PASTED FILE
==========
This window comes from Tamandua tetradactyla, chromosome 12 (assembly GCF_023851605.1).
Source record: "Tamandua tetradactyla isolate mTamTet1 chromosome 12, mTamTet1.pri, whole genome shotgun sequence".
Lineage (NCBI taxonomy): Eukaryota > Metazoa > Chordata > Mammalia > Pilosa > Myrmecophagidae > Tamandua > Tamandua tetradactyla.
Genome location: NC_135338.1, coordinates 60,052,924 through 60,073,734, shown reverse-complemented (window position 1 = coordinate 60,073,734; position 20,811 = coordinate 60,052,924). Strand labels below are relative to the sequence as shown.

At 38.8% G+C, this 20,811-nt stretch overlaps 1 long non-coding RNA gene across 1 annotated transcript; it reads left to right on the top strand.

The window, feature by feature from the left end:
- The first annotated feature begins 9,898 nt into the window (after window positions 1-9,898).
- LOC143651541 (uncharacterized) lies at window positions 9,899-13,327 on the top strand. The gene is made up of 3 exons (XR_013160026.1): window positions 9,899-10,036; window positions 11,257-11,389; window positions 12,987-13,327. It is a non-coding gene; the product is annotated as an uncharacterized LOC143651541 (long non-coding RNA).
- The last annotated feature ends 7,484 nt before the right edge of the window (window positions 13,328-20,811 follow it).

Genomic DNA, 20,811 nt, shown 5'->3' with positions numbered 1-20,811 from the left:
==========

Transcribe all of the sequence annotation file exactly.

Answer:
This window comes from Tamandua tetradactyla, chromosome 12 (assembly GCF_023851605.1).
Source record: "Tamandua tetradactyla isolate mTamTet1 chromosome 12, mTamTet1.pri, whole genome shotgun sequence".
Lineage (NCBI taxonomy): Eukaryota > Metazoa > Chordata > Mammalia > Pilosa > Myrmecophagidae > Tamandua > Tamandua tetradactyla.
Genome location: NC_135338.1, coordinates 60,052,924 through 60,073,734, shown reverse-complemented (window position 1 = coordinate 60,073,734; position 20,811 = coordinate 60,052,924). Strand labels below are relative to the sequence as shown.

At 38.8% G+C, this 20,811-nt stretch overlaps 1 long non-coding RNA gene across 1 annotated transcript; it reads left to right on the top strand.

The window, feature by feature from the left end:
- The first annotated feature begins 9,898 nt into the window (after window positions 1-9,898).
- LOC143651541 (uncharacterized) lies at window positions 9,899-13,327 on the top strand. The gene is made up of 3 exons (XR_013160026.1): window positions 9,899-10,036; window positions 11,257-11,389; window positions 12,987-13,327. It is a non-coding gene; the product is annotated as an uncharacterized LOC143651541 (long non-coding RNA).
- The last annotated feature ends 7,484 nt before the right edge of the window (window positions 13,328-20,811 follow it).

Genomic DNA, 20,811 nt, shown 5'->3' with positions numbered 1-20,811 from the left: